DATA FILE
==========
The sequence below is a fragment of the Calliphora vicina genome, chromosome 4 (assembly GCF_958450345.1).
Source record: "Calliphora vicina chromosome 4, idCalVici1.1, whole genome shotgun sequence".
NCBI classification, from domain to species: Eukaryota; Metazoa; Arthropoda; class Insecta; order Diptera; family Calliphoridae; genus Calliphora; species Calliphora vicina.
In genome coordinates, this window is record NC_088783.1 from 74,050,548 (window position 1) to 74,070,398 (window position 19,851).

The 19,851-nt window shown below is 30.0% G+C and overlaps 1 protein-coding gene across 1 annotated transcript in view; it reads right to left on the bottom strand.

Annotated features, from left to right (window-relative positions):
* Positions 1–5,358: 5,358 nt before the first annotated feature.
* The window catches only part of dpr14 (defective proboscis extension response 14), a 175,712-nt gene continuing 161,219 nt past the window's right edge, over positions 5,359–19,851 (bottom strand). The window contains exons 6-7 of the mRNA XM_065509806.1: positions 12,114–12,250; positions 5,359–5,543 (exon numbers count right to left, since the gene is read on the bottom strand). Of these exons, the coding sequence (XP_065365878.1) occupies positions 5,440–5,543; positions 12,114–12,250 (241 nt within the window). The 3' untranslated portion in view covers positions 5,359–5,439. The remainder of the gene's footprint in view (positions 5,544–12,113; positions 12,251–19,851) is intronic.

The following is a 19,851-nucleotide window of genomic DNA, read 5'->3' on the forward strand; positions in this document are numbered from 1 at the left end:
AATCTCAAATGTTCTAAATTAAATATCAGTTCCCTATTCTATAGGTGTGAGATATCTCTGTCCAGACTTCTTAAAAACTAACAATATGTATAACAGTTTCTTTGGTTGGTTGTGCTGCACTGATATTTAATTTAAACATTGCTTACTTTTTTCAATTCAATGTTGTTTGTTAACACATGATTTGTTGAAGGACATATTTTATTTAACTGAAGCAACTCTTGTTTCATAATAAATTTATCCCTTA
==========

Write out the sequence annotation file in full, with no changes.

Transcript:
The sequence below is a fragment of the Calliphora vicina genome, chromosome 4 (assembly GCF_958450345.1).
Source record: "Calliphora vicina chromosome 4, idCalVici1.1, whole genome shotgun sequence".
NCBI classification, from domain to species: Eukaryota; Metazoa; Arthropoda; class Insecta; order Diptera; family Calliphoridae; genus Calliphora; species Calliphora vicina.
In genome coordinates, this window is record NC_088783.1 from 74,050,548 (window position 1) to 74,070,398 (window position 19,851).

The 19,851-nt window shown below is 30.0% G+C and overlaps 1 protein-coding gene across 1 annotated transcript in view; it reads right to left on the bottom strand.

Annotated features, from left to right (window-relative positions):
* Positions 1–5,358: 5,358 nt before the first annotated feature.
* The window catches only part of dpr14 (defective proboscis extension response 14), a 175,712-nt gene continuing 161,219 nt past the window's right edge, over positions 5,359–19,851 (bottom strand). The window contains exons 6-7 of the mRNA XM_065509806.1: positions 12,114–12,250; positions 5,359–5,543 (exon numbers count right to left, since the gene is read on the bottom strand). Of these exons, the coding sequence (XP_065365878.1) occupies positions 5,440–5,543; positions 12,114–12,250 (241 nt within the window). The 3' untranslated portion in view covers positions 5,359–5,439. The remainder of the gene's footprint in view (positions 5,544–12,113; positions 12,251–19,851) is intronic.

The following is a 19,851-nucleotide window of genomic DNA, read 5'->3' on the forward strand; positions in this document are numbered from 1 at the left end:
AATCTCAAATGTTCTAAATTAAATATCAGTTCCCTATTCTATAGGTGTGAGATATCTCTGTCCAGACTTCTTAAAAACTAACAATATGTATAACAGTTTCTTTGGTTGGTTGTGCTGCACTGATATTTAATTTAAACATTGCTTACTTTTTTCAATTCAATGTTGTTTGTTAACACATGATTTGTTGAAGGACATATTTTATTTAACTGAAGCAACTCTTGTTTCATAATAAATTTATCCCTTA